The latest versions that include the fix for this flaw (CVE-2014-0497) are listed by operating system in the chart below.

flash12-0-0-43

The Flash update brings the media player to version 12.0.0.44 for a majority of users on Windows and Mac OS X. This link will tell you which version of Flash your browser has installed. IE10/IE11 and Chrome should auto-update their versions of Flash to v. 12.0.0.44. If your version of Flash on Chrome (on either Windows, Mac or Linux) is not yet updated, you may just need to close and restart the browser. The version of Chrome that includes this fix is 32.0.1700.107 for Windows, Mac, and Linux (to learn what version of Chrome you have, click the stacked bars to the right at of the address bar, and select “About Google Chrome” from the drop down menu).

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4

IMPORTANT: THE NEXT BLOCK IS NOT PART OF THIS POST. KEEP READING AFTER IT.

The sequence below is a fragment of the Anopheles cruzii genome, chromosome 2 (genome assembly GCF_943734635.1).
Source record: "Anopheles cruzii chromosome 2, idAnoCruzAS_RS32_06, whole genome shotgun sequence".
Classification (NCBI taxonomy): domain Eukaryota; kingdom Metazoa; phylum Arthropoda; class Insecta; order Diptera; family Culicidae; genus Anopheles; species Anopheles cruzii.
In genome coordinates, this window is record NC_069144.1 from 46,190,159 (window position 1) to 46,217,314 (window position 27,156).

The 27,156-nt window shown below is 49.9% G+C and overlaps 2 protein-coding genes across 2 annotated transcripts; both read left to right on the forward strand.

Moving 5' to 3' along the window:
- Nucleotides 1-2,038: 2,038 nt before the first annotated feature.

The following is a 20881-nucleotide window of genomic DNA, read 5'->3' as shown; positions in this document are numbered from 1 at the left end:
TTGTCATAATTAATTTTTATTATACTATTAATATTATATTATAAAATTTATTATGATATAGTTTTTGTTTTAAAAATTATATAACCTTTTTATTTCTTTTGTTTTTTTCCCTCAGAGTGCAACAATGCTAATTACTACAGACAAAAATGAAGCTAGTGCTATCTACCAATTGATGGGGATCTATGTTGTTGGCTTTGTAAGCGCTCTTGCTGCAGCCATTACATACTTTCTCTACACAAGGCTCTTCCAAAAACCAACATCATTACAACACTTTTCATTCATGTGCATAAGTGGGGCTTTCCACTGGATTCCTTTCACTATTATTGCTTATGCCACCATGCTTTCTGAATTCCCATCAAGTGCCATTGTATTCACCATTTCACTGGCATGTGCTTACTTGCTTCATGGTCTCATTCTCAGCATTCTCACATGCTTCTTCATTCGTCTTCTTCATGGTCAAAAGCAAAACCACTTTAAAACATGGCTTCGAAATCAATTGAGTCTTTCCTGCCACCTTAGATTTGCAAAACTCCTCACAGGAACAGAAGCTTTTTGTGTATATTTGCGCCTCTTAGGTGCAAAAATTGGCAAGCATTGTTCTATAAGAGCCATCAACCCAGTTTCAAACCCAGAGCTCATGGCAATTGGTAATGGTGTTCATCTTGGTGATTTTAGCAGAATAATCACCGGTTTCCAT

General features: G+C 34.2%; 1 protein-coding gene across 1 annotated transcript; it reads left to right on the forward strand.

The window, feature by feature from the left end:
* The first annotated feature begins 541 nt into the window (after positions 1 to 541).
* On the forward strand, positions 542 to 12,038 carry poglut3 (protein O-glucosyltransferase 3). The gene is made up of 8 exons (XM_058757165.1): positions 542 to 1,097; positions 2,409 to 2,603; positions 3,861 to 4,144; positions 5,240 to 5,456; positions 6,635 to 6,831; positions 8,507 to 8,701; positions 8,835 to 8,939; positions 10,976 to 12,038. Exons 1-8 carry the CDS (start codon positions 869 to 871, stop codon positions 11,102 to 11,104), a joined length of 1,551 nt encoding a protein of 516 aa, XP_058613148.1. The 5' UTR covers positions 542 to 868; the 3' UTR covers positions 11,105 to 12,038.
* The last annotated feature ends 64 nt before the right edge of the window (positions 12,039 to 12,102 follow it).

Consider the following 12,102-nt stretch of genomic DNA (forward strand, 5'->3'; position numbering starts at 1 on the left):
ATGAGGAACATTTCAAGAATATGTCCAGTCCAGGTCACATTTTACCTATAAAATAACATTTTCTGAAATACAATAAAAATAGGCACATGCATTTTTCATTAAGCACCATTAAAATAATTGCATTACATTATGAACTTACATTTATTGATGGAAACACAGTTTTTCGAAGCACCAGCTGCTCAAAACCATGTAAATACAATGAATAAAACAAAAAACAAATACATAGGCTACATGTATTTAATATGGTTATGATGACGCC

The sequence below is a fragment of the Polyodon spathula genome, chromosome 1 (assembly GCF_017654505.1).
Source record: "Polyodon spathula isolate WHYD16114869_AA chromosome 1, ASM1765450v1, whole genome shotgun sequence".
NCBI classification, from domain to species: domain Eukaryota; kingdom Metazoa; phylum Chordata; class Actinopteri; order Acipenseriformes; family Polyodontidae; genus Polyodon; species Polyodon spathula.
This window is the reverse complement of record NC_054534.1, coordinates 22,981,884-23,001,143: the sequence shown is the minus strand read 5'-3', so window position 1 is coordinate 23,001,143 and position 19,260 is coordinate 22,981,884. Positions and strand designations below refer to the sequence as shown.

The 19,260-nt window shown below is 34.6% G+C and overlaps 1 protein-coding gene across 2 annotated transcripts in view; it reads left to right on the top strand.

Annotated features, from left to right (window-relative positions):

Feb 14

These Guys Battled BlackPOS at a Retailer

Ever since news broke that thieves stole more than 40 million debit and credit card accounts from Target using a strain of Point-Of-Sale malware known as BlackPOS, much speculation has swirled around unanswered questions, such as how this malware was introduced into the network, and what mechanisms were used to infect thousands of Target’s cash registers.

BLACKPOS copyRecently, I spoke at length with  Tom Arnold and Paul Guthrie, co-founders of PSC, a security firm that consults for businesses on payment security and compliance. In early 2013, these two experts worked directly on a retail data breach that involved a version of BlackPOS. They agreed to talk about their knowledge of this malware, and how the attackers worked to defeat the security of the retail client (not named in this story).